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May 13, 2022This week’s theme
Words related to time
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A.Word.A.Daywith Anu Garg
adjective: Lasting a very short time; transitory.
noun: Anything short-lived.
From Greek ephemeros (short-lived), from epi- (upon) + hemera (day). Earliest documented use: 1576.
“‘Collin is an ephemeral artist,’ Nikolaus bragged.
‘Oh, whoa, like street art and fireworks?’ Travis asked. ...
‘You’re an artist too?’ Collin asked.
‘I wish. I’m a hairdresser.’
‘That’s an ephemeral art,’ Collin said.”
Anitra Lynn McLeod; Oops! Gargoyle; 2020.
“You do not recognize the name now, but you would have in 2000. This is the problem of ephemeral fame. Katherine Harris was the Secretary of something for the state of Florida. She was in the middle of the controversy over vote-counting in the 2000 election. Her nights were apparently no less frenetic than her days during that period. She had dreams. In one of them, she confided to friends, she saw herself riding a horse into a stadium full of Republican fans and delivering the trophy of victory to them. I am not certain how her dream squares with her duties of impartiality. I suspect the American legal profession has developed a legally protected freedom to dream, established through a lot of expensive litigation.”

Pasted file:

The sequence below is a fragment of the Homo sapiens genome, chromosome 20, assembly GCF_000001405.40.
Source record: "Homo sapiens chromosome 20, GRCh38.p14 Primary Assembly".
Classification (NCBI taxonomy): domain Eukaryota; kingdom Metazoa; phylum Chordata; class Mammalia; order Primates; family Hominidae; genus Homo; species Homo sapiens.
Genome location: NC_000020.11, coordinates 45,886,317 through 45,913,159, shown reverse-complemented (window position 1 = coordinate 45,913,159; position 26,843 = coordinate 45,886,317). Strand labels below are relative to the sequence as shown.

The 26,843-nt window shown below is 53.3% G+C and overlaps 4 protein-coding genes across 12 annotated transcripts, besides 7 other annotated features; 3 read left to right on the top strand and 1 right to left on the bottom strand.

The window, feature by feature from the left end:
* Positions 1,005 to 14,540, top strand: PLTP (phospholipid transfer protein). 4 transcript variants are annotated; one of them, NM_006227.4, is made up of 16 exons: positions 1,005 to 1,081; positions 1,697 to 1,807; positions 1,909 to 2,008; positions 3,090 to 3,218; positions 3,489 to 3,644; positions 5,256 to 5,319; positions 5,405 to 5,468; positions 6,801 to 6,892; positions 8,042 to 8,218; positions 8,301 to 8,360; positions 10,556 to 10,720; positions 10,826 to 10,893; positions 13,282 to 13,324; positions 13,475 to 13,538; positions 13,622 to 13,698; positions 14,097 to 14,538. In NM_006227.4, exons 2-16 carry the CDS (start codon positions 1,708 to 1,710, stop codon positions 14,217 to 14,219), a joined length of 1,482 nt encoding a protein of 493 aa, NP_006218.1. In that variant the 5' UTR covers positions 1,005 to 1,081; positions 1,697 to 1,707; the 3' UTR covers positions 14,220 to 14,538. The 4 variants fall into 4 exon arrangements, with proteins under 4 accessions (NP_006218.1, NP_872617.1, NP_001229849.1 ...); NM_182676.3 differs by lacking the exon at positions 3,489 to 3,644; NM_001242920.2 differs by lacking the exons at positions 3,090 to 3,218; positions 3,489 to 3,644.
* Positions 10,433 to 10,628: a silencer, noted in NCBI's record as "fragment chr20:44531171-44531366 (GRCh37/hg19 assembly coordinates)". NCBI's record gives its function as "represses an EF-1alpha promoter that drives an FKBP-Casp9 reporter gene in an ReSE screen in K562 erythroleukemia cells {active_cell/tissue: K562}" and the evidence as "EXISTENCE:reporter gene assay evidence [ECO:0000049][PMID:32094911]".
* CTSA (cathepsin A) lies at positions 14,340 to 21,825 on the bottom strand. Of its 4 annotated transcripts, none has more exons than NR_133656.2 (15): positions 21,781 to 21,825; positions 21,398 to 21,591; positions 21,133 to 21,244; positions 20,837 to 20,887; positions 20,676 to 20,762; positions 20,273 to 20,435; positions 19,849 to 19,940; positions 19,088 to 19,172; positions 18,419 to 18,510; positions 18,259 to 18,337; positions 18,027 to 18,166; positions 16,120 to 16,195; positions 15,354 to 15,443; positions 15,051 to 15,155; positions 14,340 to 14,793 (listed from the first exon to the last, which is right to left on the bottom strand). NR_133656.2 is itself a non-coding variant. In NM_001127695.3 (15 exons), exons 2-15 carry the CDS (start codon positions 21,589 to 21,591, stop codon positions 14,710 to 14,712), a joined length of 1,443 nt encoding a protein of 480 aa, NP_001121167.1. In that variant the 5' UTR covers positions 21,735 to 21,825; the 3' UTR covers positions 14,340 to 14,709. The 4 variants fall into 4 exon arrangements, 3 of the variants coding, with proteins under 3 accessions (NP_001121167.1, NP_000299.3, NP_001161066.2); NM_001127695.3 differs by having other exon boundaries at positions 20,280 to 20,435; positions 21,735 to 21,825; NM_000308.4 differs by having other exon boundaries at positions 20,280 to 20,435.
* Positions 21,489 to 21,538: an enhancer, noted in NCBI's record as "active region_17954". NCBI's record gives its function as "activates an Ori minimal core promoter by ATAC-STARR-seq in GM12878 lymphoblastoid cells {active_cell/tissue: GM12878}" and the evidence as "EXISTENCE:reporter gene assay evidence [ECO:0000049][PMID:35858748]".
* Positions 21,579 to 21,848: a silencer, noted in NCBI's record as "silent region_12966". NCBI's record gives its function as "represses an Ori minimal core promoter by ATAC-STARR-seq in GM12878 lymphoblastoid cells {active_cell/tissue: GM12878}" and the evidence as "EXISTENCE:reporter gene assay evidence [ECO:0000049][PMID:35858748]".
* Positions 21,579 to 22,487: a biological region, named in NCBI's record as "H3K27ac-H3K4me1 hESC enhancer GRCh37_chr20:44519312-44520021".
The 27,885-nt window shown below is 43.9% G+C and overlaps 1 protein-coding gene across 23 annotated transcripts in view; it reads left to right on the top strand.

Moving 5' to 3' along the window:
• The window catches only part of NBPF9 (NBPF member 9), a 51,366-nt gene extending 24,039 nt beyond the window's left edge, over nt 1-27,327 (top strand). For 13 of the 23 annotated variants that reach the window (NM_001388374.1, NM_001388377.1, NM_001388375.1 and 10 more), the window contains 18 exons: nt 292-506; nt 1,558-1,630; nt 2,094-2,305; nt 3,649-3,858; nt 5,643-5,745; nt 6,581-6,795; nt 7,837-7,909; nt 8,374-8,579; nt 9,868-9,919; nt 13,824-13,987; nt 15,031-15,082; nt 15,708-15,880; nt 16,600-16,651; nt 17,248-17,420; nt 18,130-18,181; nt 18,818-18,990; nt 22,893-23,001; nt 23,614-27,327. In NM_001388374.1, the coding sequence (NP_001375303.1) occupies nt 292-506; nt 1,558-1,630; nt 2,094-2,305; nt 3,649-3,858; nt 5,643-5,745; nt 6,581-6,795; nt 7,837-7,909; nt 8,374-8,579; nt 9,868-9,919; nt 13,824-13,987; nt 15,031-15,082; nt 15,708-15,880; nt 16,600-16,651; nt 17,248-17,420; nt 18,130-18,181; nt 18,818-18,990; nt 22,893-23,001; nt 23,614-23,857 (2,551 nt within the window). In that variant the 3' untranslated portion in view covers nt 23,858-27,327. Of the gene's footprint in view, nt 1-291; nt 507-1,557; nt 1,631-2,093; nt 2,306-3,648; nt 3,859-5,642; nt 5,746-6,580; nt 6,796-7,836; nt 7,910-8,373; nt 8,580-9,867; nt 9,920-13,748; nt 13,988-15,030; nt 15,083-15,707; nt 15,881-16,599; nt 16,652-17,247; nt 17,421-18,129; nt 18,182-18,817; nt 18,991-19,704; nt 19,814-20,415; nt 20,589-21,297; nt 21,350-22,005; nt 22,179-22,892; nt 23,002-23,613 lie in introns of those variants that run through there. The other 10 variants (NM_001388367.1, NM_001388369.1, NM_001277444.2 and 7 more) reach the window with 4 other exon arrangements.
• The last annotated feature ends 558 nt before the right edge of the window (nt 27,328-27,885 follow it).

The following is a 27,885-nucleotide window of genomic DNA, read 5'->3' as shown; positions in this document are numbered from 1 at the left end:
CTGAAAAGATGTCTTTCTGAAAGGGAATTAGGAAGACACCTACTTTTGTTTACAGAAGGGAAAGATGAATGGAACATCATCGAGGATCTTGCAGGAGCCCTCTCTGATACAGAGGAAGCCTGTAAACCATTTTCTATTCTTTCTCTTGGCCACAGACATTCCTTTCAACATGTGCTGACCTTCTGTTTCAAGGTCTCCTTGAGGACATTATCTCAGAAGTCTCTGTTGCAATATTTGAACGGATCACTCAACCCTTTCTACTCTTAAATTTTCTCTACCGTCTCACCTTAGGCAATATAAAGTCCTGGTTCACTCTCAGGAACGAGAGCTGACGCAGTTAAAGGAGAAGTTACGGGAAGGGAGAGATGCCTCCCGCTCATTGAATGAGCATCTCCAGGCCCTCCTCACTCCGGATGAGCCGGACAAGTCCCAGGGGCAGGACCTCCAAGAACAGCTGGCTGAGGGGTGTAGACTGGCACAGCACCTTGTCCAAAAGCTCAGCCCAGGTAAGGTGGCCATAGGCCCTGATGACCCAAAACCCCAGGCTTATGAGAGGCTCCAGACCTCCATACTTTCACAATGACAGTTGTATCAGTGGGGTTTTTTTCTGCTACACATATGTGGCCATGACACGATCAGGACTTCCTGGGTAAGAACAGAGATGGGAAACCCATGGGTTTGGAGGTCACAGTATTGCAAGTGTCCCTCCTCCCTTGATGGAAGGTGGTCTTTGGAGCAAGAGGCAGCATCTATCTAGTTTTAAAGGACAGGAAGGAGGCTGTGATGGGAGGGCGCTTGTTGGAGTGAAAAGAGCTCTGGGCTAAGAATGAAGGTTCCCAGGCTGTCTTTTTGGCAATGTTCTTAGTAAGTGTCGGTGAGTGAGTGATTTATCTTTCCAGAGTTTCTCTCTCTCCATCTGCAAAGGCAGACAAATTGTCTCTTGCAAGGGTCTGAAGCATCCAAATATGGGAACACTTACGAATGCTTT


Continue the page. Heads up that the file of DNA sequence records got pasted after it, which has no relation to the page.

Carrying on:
Philip Blackpeat; The War of Art; iUniverse; 2005.
See more usage examples of ephemeral in Vocabulary.com’s dictionary.
A THOUGHT FOR TODAY:One day work is hard, and another day it is easy; but if I had waited for inspiration I am afraid I should have done nothing. The miner does not sit at the top of the shaft waiting for the coal to come bubbling up to the surface. One must go deep down, and work out every vein carefully. -Arthur Sullivan, composer (13 May 1842-1900)
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